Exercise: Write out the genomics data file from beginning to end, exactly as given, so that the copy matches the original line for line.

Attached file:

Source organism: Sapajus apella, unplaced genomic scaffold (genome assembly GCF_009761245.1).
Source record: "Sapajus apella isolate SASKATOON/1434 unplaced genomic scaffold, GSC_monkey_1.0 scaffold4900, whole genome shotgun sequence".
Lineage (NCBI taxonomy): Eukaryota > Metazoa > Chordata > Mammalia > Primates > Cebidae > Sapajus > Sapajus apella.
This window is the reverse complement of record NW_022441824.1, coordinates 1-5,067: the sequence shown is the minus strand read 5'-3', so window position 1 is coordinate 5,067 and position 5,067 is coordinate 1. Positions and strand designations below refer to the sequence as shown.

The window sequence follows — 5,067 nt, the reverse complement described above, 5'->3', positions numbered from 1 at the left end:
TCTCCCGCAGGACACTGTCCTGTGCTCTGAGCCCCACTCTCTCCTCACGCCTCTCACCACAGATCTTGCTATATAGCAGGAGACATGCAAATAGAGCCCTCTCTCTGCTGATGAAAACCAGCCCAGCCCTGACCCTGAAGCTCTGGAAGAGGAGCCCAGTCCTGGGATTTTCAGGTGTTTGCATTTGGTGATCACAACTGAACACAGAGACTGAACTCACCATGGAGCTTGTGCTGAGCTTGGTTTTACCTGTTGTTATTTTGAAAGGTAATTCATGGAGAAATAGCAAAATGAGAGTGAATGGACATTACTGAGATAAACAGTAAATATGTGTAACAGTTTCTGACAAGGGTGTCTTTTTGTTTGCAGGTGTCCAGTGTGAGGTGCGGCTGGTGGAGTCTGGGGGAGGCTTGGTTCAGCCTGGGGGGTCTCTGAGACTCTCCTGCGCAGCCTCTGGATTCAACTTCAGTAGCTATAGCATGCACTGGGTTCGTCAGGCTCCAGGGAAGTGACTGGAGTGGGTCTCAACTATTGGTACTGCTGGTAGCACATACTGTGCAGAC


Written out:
Source organism: Sapajus apella, unplaced genomic scaffold (genome assembly GCF_009761245.1).
Source record: "Sapajus apella isolate SASKATOON/1434 unplaced genomic scaffold, GSC_monkey_1.0 scaffold4900, whole genome shotgun sequence".
Lineage (NCBI taxonomy): Eukaryota > Metazoa > Chordata > Mammalia > Primates > Cebidae > Sapajus > Sapajus apella.
This window is the reverse complement of record NW_022441824.1, coordinates 1-5,067: the sequence shown is the minus strand read 5'-3', so window position 1 is coordinate 5,067 and position 5,067 is coordinate 1. Positions and strand designations below refer to the sequence as shown.

The window sequence follows — 5,067 nt, the reverse complement described above, 5'->3', positions numbered from 1 at the left end:
TCTCCCGCAGGACACTGTCCTGTGCTCTGAGCCCCACTCTCTCCTCACGCCTCTCACCACAGATCTTGCTATATAGCAGGAGACATGCAAATAGAGCCCTCTCTCTGCTGATGAAAACCAGCCCAGCCCTGACCCTGAAGCTCTGGAAGAGGAGCCCAGTCCTGGGATTTTCAGGTGTTTGCATTTGGTGATCACAACTGAACACAGAGACTGAACTCACCATGGAGCTTGTGCTGAGCTTGGTTTTACCTGTTGTTATTTTGAAAGGTAATTCATGGAGAAATAGCAAAATGAGAGTGAATGGACATTACTGAGATAAACAGTAAATATGTGTAACAGTTTCTGACAAGGGTGTCTTTTTGTTTGCAGGTGTCCAGTGTGAGGTGCGGCTGGTGGAGTCTGGGGGAGGCTTGGTTCAGCCTGGGGGGTCTCTGAGACTCTCCTGCGCAGCCTCTGGATTCAACTTCAGTAGCTATAGCATGCACTGGGTTCGTCAGGCTCCAGGGAAGTGACTGGAGTGGGTCTCAACTATTGGTACTGCTGGTAGCACATACTGTGCAGAC